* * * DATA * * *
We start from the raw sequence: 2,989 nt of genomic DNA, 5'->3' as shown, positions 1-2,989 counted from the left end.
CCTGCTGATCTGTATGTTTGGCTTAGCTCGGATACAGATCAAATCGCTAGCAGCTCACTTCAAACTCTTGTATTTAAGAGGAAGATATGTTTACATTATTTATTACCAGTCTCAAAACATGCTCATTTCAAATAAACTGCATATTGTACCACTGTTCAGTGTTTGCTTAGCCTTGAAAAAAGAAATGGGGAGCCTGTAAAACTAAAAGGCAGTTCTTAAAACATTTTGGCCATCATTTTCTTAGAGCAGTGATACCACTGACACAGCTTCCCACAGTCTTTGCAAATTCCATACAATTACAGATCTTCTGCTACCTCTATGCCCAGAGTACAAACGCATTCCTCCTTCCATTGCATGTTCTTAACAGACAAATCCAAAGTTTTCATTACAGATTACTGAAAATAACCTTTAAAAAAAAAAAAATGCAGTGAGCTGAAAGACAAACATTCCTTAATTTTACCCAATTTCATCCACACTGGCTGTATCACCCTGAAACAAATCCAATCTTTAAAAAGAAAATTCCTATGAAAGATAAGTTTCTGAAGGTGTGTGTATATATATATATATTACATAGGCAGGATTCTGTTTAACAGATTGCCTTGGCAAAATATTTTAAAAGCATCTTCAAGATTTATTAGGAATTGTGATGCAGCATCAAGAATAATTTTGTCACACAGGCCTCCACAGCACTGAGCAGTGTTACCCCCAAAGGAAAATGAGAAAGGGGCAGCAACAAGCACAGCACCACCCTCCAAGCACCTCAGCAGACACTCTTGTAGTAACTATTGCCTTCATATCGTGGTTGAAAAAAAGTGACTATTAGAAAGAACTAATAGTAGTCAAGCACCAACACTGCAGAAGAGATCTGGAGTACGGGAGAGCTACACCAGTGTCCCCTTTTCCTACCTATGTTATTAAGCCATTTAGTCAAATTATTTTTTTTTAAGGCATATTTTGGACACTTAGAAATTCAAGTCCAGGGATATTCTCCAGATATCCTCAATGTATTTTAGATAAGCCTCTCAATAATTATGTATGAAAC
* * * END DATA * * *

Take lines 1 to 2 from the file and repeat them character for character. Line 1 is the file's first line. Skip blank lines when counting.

We start from the raw sequence: 2,989 nt of genomic DNA, 5'->3' as shown, positions 1-2,989 counted from the left end.
CCTGCTGATCTGTATGTTTGGCTTAGCTCGGATACAGATCAAATCGCTAGCAGCTCACTTCAAACTCTTGTATTTAAGAGGAAGATATGTTTACATTATTTATTACCAGTCTCAAAACATGCTCATTTCAAATAAACTGCATATTGTACCACTGTTCAGTGTTTGCTTAGCCTTGAAAAAAGAAATGGGGAGCCTGTAAAACTAAAAGGCAGTTCTTAAAACATTTTGGCCATCATTTTCTTAGAGCAGTGATACCACTGACACAGCTTCCCACAGTCTTTGCAAATTCCATACAATTACAGATCTTCTGCTACCTCTATGCCCAGAGTACAAACGCATTCCTCCTTCCATTGCATGTTCTTAACAGACAAATCCAAAGTTTTCATTACAGATTACTGAAAATAACCTTTAAAAAAAAAAAAATGCAGTGAGCTGAAAGACAAACATTCCTTAATTTTACCCAATTTCATCCACACTGGCTGTATCACCCTGAAACAAATCCAATCTTTAAAAAGAAAATTCCTATGAAAGATAAGTTTCTGAAGGTGTGTGTATATATATATATATTACATAGGCAGGATTCTGTTTAACAGATTGCCTTGGCAAAATATTTTAAAAGCATCTTCAAGATTTATTAGGAATTGTGATGCAGCATCAAGAATAATTTTGTCACACAGGCCTCCACAGCACTGAGCAGTGTTACCCCCAAAGGAAAATGAGAAAGGGGCAGCAACAAGCACAGCACCACCCTCCAAGCACCTCAGCAGACACTCTTGTAGTAACTATTGCCTTCATATCGTGGTTGAAAAAAAGTGACTATTAGAAAGAACTAATAGTAGTCAAGCACCAACACTGCAGAAGAGATCTGGAGTACGGGAGAGCTACACCAGTGTCCCCTTTTCCTACCTATGTTATTAAGCCATTTAGTCAAATTATTTTTTTTTAAGGCATATTTTGGACACTTAGAAATTCAAGTCCAGGGATATTCTCCAGATATCCTCAATGTATTTTAGATAAGCCTCTCAATAATTATGTATGAAAC